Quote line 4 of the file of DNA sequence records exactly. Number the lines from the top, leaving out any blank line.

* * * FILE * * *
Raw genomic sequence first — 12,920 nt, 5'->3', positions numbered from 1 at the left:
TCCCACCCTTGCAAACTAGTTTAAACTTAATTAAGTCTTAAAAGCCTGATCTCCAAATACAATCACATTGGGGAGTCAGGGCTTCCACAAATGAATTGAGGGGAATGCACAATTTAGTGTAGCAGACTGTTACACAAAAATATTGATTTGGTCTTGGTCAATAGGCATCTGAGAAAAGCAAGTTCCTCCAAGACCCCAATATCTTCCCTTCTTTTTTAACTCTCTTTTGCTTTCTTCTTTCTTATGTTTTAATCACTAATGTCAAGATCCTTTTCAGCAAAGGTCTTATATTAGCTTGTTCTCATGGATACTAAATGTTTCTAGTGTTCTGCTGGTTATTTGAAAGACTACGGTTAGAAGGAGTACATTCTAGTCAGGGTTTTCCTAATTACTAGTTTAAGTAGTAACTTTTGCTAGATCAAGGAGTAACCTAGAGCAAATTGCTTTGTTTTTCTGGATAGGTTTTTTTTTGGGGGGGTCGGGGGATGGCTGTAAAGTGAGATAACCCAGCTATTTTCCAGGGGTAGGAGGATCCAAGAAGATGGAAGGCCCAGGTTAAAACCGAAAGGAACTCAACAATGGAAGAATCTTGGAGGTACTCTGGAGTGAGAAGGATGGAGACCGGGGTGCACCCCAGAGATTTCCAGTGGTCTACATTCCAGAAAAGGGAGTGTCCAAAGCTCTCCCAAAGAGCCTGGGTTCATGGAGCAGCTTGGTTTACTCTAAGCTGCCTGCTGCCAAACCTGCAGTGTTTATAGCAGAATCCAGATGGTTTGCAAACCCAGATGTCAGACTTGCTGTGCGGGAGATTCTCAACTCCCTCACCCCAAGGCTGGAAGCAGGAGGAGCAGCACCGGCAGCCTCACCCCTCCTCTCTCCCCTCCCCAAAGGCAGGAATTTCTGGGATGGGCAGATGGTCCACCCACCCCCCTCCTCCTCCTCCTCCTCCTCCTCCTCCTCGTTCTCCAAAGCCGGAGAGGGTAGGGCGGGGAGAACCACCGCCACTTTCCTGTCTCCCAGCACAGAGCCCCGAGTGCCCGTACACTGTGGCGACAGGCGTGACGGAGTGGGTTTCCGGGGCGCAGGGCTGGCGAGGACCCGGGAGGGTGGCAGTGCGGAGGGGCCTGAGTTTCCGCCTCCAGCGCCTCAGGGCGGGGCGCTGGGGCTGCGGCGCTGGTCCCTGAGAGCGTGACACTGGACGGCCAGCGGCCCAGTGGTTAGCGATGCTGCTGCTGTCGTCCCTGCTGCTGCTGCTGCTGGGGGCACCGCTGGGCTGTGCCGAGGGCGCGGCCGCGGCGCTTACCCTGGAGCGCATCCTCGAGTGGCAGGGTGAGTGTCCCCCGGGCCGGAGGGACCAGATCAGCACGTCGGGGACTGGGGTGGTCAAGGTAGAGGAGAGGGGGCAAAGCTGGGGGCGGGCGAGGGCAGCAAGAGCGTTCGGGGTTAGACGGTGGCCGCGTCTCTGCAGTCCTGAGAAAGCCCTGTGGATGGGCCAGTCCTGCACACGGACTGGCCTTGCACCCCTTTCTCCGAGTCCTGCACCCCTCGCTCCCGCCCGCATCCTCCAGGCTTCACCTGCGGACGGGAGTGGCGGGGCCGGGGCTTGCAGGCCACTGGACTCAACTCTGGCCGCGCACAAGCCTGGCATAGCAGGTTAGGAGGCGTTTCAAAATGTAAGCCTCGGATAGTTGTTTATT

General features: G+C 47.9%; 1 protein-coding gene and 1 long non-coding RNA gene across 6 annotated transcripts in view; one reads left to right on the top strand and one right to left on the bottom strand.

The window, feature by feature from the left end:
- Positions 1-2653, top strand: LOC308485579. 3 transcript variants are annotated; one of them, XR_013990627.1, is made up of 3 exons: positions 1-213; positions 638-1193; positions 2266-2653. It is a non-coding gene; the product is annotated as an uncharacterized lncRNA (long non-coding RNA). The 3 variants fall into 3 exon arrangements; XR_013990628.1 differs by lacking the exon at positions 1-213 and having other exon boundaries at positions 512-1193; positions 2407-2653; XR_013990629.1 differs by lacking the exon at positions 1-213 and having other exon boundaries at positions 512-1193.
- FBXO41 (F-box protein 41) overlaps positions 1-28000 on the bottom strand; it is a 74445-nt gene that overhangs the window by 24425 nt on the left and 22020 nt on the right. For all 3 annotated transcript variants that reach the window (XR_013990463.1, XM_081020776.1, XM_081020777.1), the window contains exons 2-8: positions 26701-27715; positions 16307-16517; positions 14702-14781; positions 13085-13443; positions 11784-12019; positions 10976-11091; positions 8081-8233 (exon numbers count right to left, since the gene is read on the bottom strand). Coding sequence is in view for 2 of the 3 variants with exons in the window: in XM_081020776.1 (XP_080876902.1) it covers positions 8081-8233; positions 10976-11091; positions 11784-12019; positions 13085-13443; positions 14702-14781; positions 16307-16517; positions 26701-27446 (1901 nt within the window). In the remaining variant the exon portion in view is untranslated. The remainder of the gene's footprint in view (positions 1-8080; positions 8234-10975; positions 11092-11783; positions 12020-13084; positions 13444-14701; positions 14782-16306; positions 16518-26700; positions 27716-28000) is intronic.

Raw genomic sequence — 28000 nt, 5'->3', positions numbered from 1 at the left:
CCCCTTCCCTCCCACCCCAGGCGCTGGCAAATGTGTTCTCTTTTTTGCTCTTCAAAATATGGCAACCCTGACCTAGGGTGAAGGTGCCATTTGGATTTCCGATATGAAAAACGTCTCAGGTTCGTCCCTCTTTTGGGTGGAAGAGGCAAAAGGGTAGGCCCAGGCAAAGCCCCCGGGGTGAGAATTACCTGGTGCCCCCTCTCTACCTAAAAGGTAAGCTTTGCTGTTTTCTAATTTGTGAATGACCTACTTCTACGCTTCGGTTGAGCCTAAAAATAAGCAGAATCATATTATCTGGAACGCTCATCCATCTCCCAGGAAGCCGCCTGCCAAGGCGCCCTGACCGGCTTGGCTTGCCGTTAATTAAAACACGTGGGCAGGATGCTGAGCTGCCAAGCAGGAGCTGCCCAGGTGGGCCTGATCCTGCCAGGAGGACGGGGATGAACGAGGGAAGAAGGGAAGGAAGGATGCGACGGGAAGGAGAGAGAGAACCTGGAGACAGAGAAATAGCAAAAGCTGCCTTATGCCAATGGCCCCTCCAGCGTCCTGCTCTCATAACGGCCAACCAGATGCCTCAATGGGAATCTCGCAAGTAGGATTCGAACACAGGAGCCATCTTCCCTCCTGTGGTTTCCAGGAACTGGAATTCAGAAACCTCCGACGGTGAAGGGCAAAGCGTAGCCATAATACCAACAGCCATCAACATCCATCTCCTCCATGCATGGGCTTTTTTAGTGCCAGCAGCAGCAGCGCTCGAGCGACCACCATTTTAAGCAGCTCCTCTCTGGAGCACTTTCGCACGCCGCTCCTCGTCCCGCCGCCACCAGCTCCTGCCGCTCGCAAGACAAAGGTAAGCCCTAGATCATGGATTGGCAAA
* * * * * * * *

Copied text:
The window, feature by feature from the left end: